The following is part of a multi-part series to run over the next few months. Melissa Baffa, Vice President of Program and Volunteer Services for GSCCC, will be joining the Corps of Exploration this year on the adventure of a lifetime. This blog series will chronicle her dive into the Unknown.
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My shuttle to LAX was scheduled for 1:15 am. My bags were packed, two very full and very heavy carry-ons, thankfully with very sturdy zippers. My brain and body were a buzzing mixture of excitement, anxiety, exhaustion, and anticipation. My emotions ran very near to the brim. A certain look from my husband or one of my kids was enough to send one or both of us into tears.
|Three weeks' worth of stuff packed into two small carry-on bags: hope those zippers will hold!|
It’s funny how the littlest things that you normally take for granted in day-to-day life take on so much significance on a day like today. Taking the kids to school, having dinner together as a family, tucking them in at night. When you realize that these little actions will be so dearly missed while you are away, it really brings things into focus.
And finally, the last few moments at home had come. When I stepped on the porch in the cool night air, it was so silent in our neighborhood, my husband and I whispered so as not to break it. My mind raced again and again through my list….did I forget anything? Was there something else to do? I went in and woke and kissed the kids goodbye, as I had promised, and then there was the crunch of tires on the gravel outside: my shuttle had arrived. It was time. The adventure of a lifetime had begun.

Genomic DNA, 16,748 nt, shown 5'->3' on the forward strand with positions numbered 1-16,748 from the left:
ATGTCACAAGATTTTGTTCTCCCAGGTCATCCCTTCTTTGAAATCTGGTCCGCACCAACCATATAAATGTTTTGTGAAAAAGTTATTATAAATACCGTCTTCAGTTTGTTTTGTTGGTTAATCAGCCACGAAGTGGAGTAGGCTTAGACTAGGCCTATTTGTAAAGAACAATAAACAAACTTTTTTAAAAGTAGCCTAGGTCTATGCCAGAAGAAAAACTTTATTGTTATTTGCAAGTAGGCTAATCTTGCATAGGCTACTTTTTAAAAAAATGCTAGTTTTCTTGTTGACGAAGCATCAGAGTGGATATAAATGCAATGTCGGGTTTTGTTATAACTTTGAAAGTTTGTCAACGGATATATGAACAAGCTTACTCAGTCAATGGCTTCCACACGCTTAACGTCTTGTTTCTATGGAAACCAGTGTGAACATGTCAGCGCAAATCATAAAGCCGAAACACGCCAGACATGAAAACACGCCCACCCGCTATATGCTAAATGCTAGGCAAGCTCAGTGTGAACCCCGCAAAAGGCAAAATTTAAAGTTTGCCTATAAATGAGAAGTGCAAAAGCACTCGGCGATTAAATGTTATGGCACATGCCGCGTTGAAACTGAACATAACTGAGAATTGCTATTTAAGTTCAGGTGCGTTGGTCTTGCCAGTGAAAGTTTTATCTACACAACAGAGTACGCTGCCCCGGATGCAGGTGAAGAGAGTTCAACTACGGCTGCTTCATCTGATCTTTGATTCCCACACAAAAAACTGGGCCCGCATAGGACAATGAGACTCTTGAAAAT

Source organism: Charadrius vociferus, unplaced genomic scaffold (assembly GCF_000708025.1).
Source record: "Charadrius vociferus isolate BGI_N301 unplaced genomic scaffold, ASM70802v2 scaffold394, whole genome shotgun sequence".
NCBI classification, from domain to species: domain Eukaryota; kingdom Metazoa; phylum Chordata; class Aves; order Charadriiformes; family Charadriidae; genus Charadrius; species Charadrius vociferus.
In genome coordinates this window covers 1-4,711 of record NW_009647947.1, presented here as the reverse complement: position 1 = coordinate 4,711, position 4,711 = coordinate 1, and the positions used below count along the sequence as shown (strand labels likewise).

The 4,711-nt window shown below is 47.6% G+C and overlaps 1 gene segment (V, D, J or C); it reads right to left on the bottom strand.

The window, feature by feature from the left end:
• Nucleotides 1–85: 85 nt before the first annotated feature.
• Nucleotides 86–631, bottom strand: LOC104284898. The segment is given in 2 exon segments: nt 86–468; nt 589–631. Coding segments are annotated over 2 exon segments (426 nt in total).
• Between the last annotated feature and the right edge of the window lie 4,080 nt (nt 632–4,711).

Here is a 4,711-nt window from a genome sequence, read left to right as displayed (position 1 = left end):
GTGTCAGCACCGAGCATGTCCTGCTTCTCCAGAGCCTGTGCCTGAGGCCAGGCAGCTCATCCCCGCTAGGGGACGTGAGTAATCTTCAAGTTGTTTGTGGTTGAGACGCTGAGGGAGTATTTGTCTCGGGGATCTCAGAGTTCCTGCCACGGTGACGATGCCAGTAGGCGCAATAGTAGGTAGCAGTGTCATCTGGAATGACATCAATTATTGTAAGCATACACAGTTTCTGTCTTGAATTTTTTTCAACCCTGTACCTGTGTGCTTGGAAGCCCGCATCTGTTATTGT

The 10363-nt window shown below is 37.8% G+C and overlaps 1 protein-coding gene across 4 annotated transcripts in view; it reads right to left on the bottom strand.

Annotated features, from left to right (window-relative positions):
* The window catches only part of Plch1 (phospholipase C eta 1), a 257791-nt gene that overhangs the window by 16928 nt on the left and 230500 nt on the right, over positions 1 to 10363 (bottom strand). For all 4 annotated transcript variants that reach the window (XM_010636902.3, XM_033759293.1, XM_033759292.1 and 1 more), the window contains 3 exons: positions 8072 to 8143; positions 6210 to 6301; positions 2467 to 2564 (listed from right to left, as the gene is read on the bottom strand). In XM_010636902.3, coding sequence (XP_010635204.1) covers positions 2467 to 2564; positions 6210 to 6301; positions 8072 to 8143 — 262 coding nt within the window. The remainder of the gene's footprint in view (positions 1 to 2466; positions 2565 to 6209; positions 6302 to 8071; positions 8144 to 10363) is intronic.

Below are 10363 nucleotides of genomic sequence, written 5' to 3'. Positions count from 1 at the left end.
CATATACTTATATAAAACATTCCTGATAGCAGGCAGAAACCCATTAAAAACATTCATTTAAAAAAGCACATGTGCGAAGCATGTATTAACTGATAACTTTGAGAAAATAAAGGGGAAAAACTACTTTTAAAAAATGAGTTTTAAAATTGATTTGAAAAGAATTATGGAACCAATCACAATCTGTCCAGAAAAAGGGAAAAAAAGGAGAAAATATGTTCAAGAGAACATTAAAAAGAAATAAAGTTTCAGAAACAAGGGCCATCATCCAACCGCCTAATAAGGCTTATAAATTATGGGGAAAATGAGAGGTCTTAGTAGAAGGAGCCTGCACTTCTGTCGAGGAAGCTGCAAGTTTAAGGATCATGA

Arriving at the airport at 3 am means nothing is open yet, not even the ticket counter. A small crowd of us stood and stared at each other, slowly swelling to about 100 before the ticket counter opened. An uneventful check-in, pass through TSA, and wait in the terminal, and then – whoosh! – we were off on the nearly six hour flight to Panama.
|Rain spattered the windows as we arrived at the airport.|
|Outside the airport in Panama City.|
As he whipped through traffic, I was very thankful to not have to drive myself. The lanes are barely marked, people swerve and dodge like lunatics, and the only signals drivers seem to use are their horns. By the time we got to the hotel, I was feeling carsick. By now, I could not contain my yawns. I had been up for more than 32 hours straight.
|A huge photograph of an ammonite (nautiloid creature) welcomed me as I entered my hotel room.|
Skip to the next blog post by Melissa: Panama